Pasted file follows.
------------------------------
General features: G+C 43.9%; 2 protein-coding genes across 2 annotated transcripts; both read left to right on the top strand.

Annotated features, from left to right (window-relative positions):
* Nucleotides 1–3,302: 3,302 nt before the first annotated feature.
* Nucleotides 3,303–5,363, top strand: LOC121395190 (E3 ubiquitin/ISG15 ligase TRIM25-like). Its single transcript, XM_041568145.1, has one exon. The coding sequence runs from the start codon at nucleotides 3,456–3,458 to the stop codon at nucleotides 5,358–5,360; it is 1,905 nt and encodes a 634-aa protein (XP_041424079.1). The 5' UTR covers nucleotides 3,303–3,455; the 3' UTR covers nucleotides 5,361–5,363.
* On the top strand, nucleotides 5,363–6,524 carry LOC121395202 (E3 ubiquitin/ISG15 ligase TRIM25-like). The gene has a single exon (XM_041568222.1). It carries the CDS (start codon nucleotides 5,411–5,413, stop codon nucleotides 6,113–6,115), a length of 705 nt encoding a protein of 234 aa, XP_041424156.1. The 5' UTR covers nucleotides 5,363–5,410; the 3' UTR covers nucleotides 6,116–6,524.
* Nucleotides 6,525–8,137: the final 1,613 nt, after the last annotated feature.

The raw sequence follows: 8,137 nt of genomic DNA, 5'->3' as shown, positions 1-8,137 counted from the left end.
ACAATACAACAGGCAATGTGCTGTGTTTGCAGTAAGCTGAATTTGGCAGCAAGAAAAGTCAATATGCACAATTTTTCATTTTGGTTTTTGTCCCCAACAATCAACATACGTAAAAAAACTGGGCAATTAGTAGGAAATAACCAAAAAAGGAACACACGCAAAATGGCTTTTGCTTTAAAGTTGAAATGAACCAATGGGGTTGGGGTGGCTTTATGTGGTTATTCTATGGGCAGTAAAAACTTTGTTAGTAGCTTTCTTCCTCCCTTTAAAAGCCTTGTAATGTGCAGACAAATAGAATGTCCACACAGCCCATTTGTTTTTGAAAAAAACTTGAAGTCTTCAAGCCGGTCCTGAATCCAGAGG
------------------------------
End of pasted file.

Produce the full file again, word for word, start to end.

General features: G+C 43.9%; 2 protein-coding genes across 2 annotated transcripts; both read left to right on the top strand.

Annotated features, from left to right (window-relative positions):
* Nucleotides 1–3,302: 3,302 nt before the first annotated feature.
* Nucleotides 3,303–5,363, top strand: LOC121395190 (E3 ubiquitin/ISG15 ligase TRIM25-like). Its single transcript, XM_041568145.1, has one exon. The coding sequence runs from the start codon at nucleotides 3,456–3,458 to the stop codon at nucleotides 5,358–5,360; it is 1,905 nt and encodes a 634-aa protein (XP_041424079.1). The 5' UTR covers nucleotides 3,303–3,455; the 3' UTR covers nucleotides 5,361–5,363.
* On the top strand, nucleotides 5,363–6,524 carry LOC121395202 (E3 ubiquitin/ISG15 ligase TRIM25-like). The gene has a single exon (XM_041568222.1). It carries the CDS (start codon nucleotides 5,411–5,413, stop codon nucleotides 6,113–6,115), a length of 705 nt encoding a protein of 234 aa, XP_041424156.1. The 5' UTR covers nucleotides 5,363–5,410; the 3' UTR covers nucleotides 6,116–6,524.
* Nucleotides 6,525–8,137: the final 1,613 nt, after the last annotated feature.

The raw sequence follows: 8,137 nt of genomic DNA, 5'->3' as shown, positions 1-8,137 counted from the left end.
ACAATACAACAGGCAATGTGCTGTGTTTGCAGTAAGCTGAATTTGGCAGCAAGAAAAGTCAATATGCACAATTTTTCATTTTGGTTTTTGTCCCCAACAATCAACATACGTAAAAAAACTGGGCAATTAGTAGGAAATAACCAAAAAAGGAACACACGCAAAATGGCTTTTGCTTTAAAGTTGAAATGAACCAATGGGGTTGGGGTGGCTTTATGTGGTTATTCTATGGGCAGTAAAAACTTTGTTAGTAGCTTTCTTCCTCCCTTTAAAAGCCTTGTAATGTGCAGACAAATAGAATGTCCACACAGCCCATTTGTTTTTGAAAAAAACTTGAAGTCTTCAAGCCGGTCCTGAATCCAGAGG